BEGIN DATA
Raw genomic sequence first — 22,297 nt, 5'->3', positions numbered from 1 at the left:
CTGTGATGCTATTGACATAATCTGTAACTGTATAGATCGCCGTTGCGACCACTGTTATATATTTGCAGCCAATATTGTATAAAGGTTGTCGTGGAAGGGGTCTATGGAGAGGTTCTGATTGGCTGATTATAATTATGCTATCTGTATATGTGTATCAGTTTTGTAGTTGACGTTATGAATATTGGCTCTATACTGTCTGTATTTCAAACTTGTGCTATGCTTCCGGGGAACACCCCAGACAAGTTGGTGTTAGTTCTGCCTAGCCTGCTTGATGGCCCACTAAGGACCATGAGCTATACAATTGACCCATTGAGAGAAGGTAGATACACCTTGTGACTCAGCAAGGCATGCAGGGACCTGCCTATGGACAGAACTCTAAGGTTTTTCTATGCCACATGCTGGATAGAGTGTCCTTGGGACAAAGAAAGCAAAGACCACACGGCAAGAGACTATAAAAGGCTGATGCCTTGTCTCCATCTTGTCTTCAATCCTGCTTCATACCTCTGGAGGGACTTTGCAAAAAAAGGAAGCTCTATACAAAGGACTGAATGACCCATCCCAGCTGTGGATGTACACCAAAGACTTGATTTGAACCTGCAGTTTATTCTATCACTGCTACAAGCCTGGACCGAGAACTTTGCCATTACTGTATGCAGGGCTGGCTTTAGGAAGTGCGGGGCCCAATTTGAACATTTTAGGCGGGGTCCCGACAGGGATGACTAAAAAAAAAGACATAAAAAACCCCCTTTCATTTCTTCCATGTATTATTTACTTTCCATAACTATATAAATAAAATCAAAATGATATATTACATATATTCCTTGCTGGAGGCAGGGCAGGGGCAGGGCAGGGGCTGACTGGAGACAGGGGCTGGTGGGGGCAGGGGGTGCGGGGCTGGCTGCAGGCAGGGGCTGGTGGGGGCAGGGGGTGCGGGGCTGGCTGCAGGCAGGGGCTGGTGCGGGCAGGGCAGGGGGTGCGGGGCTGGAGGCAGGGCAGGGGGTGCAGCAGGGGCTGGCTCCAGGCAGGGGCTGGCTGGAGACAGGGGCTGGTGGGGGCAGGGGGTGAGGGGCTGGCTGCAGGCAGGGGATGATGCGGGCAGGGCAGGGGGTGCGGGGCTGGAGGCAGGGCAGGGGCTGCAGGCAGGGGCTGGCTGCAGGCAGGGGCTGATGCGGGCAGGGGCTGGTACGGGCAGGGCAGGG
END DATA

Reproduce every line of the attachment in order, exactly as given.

Raw genomic sequence first — 22,297 nt, 5'->3', positions numbered from 1 at the left:
CTGTGATGCTATTGACATAATCTGTAACTGTATAGATCGCCGTTGCGACCACTGTTATATATTTGCAGCCAATATTGTATAAAGGTTGTCGTGGAAGGGGTCTATGGAGAGGTTCTGATTGGCTGATTATAATTATGCTATCTGTATATGTGTATCAGTTTTGTAGTTGACGTTATGAATATTGGCTCTATACTGTCTGTATTTCAAACTTGTGCTATGCTTCCGGGGAACACCCCAGACAAGTTGGTGTTAGTTCTGCCTAGCCTGCTTGATGGCCCACTAAGGACCATGAGCTATACAATTGACCCATTGAGAGAAGGTAGATACACCTTGTGACTCAGCAAGGCATGCAGGGACCTGCCTATGGACAGAACTCTAAGGTTTTTCTATGCCACATGCTGGATAGAGTGTCCTTGGGACAAAGAAAGCAAAGACCACACGGCAAGAGACTATAAAAGGCTGATGCCTTGTCTCCATCTTGTCTTCAATCCTGCTTCATACCTCTGGAGGGACTTTGCAAAAAAAGGAAGCTCTATACAAAGGACTGAATGACCCATCCCAGCTGTGGATGTACACCAAAGACTTGATTTGAACCTGCAGTTTATTCTATCACTGCTACAAGCCTGGACCGAGAACTTTGCCATTACTGTATGCAGGGCTGGCTTTAGGAAGTGCGGGGCCCAATTTGAACATTTTAGGCGGGGTCCCGACAGGGATGACTAAAAAAAAAGACATAAAAAACCCCCTTTCATTTCTTCCATGTATTATTTACTTTCCATAACTATATAAATAAAATCAAAATGATATATTACATATATTCCTTGCTGGAGGCAGGGCAGGGGCAGGGCAGGGGCTGACTGGAGACAGGGGCTGGTGGGGGCAGGGGGTGCGGGGCTGGCTGCAGGCAGGGGCTGGTGGGGGCAGGGGGTGCGGGGCTGGCTGCAGGCAGGGGCTGGTGCGGGCAGGGCAGGGGGTGCGGGGCTGGAGGCAGGGCAGGGGGTGCAGCAGGGGCTGGCTCCAGGCAGGGGCTGGCTGGAGACAGGGGCTGGTGGGGGCAGGGGGTGAGGGGCTGGCTGCAGGCAGGGGATGATGCGGGCAGGGCAGGGGGTGCGGGGCTGGAGGCAGGGCAGGGGCTGCAGGCAGGGGCTGGCTGCAGGCAGGGGCTGATGCGGGCAGGGGCTGGTACGGGCAGGGCAGGG